The trustee overseeing the bankruptcy of the defunct Mt. Gox cryptocurrency exchange has denied being the cause of the decline in bitcoin prices since December 2017.
In a Q&A report with creditors released on Mar. 17, Nobuaki Kobayashi discussed the recent sale of some $400 million-worth of bitcoin and bitcoin cash belonging to the Mt. Gox bankruptcy estate.
"Following consultation with cryptocurrency experts, I sold BTC and BCC, not by an ordinary sale through the BTC/BCC exchange, but in a manner that would avoid affecting the market price, while ensuring the security of the transaction to the [greatest] extent possible," Kobayashi said, using the alternate ticker symbol BCC for bitcoin cash, which is more normally assigned the symbol BCH.
However, Kobayashi refrained from disclosing precise details of how the funds were sold.
The comments come as a rebuttal to recent speculation linking the sale to the losses seen in both bitcoin and the wider cryptocurrency market.
As reported by CoinDesk, Kobayashi announced in a document on Mar. 7 that 35,841 BTC and 34,008 BCH had been sold between December 2017 and February 2018, with some 18,000 BTC having been moved from a wallet owned by the estate on Feb. 5 – a day that saw a notable dip in the price of bitcoin.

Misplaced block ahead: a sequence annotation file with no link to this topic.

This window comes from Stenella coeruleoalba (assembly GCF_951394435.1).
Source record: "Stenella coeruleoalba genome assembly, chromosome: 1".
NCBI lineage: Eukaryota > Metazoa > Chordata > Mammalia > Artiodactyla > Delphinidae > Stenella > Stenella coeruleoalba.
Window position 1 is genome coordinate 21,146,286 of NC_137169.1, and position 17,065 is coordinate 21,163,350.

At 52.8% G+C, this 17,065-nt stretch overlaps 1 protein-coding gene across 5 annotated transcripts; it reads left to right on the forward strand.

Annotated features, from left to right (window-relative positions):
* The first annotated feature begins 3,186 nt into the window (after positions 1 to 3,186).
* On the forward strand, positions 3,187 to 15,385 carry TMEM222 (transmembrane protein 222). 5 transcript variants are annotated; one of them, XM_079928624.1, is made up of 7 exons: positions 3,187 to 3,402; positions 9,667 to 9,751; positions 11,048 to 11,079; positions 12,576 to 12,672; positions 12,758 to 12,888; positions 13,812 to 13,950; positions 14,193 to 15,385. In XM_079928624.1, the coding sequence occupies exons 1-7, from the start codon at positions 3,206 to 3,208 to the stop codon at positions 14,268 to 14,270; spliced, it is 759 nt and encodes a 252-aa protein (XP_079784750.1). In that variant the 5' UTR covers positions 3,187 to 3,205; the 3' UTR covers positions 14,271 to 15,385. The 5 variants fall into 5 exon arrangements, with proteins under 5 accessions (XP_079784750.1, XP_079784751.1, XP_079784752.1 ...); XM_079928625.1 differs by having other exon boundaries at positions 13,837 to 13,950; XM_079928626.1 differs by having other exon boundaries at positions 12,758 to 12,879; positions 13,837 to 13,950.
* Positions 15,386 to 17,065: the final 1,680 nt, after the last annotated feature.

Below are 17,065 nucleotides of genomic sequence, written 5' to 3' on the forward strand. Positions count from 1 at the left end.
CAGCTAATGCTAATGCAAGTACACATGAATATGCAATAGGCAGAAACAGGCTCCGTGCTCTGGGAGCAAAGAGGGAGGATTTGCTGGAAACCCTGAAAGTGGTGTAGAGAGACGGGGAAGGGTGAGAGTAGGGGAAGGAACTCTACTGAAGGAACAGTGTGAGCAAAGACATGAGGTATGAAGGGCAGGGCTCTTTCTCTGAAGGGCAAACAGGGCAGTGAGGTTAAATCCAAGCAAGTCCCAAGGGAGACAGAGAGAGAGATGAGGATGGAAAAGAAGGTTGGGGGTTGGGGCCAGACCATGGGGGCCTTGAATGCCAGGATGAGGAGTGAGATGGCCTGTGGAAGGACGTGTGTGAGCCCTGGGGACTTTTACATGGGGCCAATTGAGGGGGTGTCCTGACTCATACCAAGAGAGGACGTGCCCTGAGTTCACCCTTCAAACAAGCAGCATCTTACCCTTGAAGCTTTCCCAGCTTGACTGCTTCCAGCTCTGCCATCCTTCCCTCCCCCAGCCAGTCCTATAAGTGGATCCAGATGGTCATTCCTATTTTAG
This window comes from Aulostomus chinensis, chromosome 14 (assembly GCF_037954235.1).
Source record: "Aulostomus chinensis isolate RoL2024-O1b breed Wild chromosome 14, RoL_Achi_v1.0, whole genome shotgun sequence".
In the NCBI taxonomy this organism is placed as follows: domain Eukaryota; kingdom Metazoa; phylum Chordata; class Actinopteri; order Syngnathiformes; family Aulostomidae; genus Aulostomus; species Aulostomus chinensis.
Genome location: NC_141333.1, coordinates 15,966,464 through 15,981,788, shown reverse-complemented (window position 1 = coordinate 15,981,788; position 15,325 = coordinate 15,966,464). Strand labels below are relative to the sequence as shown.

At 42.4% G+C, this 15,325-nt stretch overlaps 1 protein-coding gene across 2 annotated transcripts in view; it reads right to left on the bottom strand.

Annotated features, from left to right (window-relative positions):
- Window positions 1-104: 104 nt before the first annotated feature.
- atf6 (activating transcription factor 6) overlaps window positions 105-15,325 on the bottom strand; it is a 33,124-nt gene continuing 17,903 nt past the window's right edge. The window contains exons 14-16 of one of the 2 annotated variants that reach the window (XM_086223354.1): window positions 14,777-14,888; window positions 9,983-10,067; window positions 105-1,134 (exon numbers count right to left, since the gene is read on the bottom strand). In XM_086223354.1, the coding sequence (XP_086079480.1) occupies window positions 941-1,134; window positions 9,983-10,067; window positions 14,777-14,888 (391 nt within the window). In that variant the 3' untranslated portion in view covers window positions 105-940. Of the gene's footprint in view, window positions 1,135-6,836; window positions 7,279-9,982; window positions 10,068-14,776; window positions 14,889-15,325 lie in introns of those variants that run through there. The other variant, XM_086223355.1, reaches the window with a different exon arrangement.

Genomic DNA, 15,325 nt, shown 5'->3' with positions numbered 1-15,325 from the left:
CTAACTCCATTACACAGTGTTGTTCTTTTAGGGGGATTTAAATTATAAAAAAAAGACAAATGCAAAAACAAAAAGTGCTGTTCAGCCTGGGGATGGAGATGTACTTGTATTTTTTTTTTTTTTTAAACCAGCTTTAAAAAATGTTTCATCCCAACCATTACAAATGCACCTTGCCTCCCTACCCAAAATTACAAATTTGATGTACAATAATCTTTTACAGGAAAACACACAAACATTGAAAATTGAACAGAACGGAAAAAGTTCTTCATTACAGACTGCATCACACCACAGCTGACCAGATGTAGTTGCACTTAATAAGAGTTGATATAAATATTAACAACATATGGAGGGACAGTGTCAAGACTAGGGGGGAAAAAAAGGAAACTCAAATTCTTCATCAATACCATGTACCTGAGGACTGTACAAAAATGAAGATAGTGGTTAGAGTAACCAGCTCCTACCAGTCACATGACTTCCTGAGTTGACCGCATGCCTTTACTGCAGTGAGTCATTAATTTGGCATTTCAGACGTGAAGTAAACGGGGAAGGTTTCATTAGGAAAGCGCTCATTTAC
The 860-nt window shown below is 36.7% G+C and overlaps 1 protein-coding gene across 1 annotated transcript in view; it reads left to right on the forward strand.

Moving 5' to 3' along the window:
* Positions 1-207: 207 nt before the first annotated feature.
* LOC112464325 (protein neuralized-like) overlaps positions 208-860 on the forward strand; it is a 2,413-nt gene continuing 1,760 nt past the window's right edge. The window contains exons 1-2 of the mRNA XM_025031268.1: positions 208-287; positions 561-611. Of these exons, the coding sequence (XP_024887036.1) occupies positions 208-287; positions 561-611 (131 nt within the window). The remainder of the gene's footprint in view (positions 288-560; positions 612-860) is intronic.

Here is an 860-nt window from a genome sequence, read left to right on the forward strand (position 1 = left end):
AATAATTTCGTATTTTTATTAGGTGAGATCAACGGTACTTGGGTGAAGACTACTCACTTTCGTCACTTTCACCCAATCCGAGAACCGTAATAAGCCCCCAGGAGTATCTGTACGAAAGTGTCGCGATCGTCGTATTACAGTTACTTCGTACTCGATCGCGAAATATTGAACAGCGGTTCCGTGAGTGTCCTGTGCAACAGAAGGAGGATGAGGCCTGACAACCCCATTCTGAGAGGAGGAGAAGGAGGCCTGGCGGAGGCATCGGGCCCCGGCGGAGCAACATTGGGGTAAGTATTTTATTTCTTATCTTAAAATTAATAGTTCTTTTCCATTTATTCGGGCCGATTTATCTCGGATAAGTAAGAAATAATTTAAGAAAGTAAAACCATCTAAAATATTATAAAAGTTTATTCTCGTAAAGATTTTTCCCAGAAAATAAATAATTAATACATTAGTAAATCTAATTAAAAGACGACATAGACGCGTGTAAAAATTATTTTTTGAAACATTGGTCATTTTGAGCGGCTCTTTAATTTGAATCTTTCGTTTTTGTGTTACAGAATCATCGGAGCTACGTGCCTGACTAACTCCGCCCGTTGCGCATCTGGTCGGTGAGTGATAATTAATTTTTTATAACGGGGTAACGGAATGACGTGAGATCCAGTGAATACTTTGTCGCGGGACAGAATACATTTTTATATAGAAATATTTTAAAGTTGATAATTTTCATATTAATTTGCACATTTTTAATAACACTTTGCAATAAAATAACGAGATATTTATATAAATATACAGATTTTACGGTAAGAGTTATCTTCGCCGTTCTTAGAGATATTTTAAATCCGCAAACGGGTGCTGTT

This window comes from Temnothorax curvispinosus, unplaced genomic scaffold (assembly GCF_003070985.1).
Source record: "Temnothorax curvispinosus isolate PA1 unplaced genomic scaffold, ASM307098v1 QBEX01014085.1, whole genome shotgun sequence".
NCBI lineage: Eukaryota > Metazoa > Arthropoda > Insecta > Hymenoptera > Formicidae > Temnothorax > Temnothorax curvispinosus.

While that could be coincidence, the time span of the ongoing sale also coincides more generally with the slump in bitcoin prices, which dropped from an all-time-high of nearly $20,000 in December to a recent low below $6,000 on Feb. 7, according to CoinDesk's Bitcoin Price Index.
Kobayashi stated in the Q&A:
In addition, the trustee also indicated that process for the further sale of the estate's remaining holding of two cryptocurrencies has not yet been determined. The trustee was still in possession of 166,344.35827254 BTC as of Mar. 5 – worth around $1.3 billion at press time.
The sale marks a milestone in the slow process of resolving the years-long bankruptcy case, following the collapse of Mt. Gox in 2014, when over 700,000 BTC were alleged stolen in a hack, worth around $340 million at the time.
Japanese yen image via Shutterstock
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